The Student Teacher Code is the first of its kind for students and is intended to give support and guidance to those currently training to enter the teaching profession and register with the GTC Scotland.
This new guidance is being published at the same time as a revised version of an important set of guidelines on teacher professionalism.
The new Code of Professionalism and Conduct (CoPAC) replaces the version which GTC Scotland launched in 2008.
The revised CoPAC reflects the changes brought about by the independence of the GTC Scotland which came into force today, Monday, April 2.
Key changes include the addition of a separate section on Equality and Diversity, greater emphasis on the important role teachers play in delivering better outcomes for children and young people and advice to teachers to adopt a careful, common sense approach to the use of Social Media.
This complements GTC Scotland’s existing professional guidance leaflet on the Use of Electronic Communication and Social Media
Both codes are available for download at www.gtcs.org.uk.
GTC Scotland Chief Executive, Anthony Finn said: “The Student Teacher Code gives guidance on a number of important areas and issues which will be relevant to student teachers during their teacher education programmes. We wish to encourage them to consider themselves as professionals from the beginning of their course.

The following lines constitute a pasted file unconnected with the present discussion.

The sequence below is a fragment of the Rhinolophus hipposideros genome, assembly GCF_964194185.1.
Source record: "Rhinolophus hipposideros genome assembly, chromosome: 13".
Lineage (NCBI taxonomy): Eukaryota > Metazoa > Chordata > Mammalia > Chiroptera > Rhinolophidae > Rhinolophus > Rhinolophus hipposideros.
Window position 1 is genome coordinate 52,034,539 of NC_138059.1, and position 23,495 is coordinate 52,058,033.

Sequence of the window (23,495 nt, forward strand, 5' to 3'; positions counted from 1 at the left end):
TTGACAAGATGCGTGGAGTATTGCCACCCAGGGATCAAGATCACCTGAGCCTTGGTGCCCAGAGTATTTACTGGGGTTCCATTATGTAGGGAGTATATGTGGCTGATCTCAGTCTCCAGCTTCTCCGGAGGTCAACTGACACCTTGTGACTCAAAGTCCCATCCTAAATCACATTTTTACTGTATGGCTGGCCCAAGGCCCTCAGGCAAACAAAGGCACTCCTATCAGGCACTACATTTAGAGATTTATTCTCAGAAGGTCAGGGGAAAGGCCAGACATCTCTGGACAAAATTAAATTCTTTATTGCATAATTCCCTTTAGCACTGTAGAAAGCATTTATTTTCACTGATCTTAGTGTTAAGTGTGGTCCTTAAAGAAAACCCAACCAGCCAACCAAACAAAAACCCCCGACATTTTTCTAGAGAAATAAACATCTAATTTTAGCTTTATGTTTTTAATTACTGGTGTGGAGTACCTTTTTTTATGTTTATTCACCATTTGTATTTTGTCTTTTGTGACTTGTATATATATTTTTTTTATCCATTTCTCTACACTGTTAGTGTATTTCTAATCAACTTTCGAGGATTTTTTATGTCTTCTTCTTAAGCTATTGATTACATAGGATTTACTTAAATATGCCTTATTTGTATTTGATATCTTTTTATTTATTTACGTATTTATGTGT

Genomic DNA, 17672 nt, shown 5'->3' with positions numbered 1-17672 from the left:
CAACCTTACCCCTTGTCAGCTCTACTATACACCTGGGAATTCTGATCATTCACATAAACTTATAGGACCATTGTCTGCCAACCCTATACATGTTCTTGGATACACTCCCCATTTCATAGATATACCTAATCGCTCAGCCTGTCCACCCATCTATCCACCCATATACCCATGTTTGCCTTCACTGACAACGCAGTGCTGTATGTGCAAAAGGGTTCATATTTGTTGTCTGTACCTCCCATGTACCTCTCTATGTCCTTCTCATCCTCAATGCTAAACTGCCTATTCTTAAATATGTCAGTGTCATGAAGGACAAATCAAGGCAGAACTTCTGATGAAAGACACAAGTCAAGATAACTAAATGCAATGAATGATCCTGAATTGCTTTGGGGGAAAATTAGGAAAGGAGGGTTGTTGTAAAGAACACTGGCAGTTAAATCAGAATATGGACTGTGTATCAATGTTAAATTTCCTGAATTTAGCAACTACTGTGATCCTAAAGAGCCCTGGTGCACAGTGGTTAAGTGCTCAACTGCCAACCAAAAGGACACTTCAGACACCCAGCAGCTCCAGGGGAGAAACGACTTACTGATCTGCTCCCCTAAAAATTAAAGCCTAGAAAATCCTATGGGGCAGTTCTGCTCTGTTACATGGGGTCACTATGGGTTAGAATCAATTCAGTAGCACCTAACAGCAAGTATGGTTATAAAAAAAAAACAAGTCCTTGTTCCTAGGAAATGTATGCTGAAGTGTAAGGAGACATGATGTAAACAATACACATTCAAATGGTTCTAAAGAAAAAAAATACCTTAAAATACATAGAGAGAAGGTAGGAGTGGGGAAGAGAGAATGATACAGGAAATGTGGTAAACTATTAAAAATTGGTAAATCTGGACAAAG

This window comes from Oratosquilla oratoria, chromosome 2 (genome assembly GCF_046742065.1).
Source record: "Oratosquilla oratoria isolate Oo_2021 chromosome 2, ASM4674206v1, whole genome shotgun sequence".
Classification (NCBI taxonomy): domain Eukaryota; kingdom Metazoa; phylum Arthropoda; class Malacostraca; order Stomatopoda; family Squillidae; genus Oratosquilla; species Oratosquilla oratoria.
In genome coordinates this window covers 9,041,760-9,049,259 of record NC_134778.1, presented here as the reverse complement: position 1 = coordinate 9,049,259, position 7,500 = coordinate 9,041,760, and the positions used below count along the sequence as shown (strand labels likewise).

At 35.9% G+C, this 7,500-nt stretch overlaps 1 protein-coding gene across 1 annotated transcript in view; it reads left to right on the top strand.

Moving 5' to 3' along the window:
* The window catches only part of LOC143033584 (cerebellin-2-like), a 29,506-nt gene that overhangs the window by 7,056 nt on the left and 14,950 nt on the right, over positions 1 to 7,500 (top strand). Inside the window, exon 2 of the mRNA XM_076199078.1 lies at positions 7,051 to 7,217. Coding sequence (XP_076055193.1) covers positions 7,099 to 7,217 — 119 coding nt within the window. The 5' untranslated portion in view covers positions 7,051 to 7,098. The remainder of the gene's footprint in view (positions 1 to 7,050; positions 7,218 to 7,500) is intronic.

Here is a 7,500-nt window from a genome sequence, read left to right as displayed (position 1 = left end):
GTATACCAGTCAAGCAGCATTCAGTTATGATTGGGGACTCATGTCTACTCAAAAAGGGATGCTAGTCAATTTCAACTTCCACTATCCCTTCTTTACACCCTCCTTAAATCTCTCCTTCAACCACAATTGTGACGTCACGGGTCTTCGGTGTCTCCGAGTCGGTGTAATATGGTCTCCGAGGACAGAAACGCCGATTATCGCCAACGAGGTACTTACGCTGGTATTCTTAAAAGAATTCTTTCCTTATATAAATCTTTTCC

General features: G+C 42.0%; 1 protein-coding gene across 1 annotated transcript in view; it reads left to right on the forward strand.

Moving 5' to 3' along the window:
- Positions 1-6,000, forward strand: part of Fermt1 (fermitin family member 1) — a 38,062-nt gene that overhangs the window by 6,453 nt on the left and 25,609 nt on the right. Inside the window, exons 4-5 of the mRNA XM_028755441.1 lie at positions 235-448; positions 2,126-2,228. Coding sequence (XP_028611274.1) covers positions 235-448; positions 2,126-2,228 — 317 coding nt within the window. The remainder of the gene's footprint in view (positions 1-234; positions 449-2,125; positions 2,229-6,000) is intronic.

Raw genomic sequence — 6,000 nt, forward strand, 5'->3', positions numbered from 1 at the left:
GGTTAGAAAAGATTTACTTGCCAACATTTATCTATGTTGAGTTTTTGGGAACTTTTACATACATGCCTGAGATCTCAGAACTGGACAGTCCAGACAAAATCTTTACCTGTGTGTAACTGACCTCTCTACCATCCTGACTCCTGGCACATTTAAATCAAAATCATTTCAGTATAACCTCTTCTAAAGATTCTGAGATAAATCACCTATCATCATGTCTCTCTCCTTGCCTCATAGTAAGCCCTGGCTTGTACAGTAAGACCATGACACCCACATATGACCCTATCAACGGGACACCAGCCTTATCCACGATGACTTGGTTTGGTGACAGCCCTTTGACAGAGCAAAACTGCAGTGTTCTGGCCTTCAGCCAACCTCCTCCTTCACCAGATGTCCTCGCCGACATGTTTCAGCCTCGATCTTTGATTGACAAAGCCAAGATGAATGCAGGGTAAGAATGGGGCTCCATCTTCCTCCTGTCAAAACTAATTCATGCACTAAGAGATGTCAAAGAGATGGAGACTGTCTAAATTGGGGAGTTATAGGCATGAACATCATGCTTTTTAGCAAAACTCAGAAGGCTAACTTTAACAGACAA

“For example, it is important that student teachers understand how to maintain professional relationships while on school placements. The code makes clear the standard of professionalism and conduct expected by GTC Scotland and also provides guidance on using social media.
“This code is very supportive of students entering the profession and will be of assistance to them in gaining registration with GTC Scotland. We hope the Student Teacher Code will be a useful point of reference and make this formative but challenging experience even more rewarding for them.
“CoPAC builds on the version issued in 2008. Again, it aims to support and guide teachers rather than tell them what to do and it offers guidance which can help them in some challenging situations they may have to face.
“We are not in the business of ‘nannying’ teachers. The vast majority are excellent professionals who manage their careers impeccably. However, it is important that teachers understand the professional expectations of them in today’s complex society.”